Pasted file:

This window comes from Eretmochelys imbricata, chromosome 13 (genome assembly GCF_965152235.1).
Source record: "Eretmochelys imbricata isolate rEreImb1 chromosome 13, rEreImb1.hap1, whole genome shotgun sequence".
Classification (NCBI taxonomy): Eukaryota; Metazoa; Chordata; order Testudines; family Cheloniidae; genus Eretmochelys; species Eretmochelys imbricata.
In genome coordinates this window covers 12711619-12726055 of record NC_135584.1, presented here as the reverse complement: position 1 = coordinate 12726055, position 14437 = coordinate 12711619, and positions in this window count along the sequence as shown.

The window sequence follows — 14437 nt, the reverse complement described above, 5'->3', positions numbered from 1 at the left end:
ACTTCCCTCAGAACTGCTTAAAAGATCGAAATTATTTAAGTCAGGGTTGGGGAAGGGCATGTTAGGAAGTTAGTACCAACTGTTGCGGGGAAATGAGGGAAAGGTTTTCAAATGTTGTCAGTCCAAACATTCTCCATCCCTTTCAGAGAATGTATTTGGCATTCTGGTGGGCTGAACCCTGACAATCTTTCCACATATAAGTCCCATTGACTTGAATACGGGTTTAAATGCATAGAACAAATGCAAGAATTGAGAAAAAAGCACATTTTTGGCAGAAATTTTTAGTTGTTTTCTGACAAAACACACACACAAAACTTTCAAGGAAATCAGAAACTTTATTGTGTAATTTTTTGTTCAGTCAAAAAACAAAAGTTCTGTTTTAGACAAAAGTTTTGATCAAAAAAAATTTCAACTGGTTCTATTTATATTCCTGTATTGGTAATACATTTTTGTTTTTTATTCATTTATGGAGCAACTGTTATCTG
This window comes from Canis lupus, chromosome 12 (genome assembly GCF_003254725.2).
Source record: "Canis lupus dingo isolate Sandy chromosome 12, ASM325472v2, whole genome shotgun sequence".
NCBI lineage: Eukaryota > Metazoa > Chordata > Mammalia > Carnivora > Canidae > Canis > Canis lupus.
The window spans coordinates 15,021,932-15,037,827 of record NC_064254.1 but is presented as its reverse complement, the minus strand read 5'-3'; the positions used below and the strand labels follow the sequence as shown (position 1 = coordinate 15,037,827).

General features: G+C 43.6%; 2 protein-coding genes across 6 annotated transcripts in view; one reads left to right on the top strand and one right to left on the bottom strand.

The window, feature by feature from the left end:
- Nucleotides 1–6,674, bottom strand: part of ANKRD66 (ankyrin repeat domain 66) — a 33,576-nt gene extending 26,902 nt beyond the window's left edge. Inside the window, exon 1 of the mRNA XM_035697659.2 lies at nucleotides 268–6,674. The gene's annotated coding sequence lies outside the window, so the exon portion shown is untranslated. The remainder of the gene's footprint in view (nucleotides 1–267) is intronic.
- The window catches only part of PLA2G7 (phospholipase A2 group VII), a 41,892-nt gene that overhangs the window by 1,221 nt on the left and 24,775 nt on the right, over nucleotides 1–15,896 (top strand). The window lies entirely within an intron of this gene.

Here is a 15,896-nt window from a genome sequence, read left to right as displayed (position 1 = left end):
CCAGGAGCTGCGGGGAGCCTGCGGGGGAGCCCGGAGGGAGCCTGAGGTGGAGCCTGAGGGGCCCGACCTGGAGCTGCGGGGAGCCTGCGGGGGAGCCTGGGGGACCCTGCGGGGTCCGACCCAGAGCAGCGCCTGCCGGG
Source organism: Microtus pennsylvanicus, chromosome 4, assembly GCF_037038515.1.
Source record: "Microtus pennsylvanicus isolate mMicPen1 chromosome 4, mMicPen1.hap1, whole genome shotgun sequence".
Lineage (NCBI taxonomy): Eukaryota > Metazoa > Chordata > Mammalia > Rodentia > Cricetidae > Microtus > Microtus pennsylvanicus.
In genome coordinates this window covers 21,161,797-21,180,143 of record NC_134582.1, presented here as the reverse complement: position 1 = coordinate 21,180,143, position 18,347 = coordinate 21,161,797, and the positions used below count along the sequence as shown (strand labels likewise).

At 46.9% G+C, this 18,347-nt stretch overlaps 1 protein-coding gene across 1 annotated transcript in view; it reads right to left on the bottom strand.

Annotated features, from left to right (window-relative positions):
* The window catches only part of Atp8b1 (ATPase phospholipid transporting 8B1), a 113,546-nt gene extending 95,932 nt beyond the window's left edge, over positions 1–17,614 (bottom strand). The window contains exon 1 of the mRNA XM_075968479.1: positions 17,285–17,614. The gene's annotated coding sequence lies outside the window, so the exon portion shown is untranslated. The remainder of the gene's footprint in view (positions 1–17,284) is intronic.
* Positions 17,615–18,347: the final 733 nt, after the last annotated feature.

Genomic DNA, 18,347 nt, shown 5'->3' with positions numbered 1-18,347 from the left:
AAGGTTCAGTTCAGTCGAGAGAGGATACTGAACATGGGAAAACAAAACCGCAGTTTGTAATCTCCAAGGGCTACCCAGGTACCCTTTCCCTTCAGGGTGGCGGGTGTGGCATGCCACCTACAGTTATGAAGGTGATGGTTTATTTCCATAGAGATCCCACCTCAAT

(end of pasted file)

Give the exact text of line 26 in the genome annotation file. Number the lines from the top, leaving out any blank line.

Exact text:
AAGGTTCAGTTCAGTCGAGAGAGGATACTGAACATGGGAAAACAAAACCGCAGTTTGTAATCTCCAAGGGCTACCCAGGTACCCTTTCCCTTCAGGGTGGCGGGTGTGGCATGCCACCTACAGTTATGAAGGTGATGGTTTATTTCCATAGAGATCCCACCTCAAT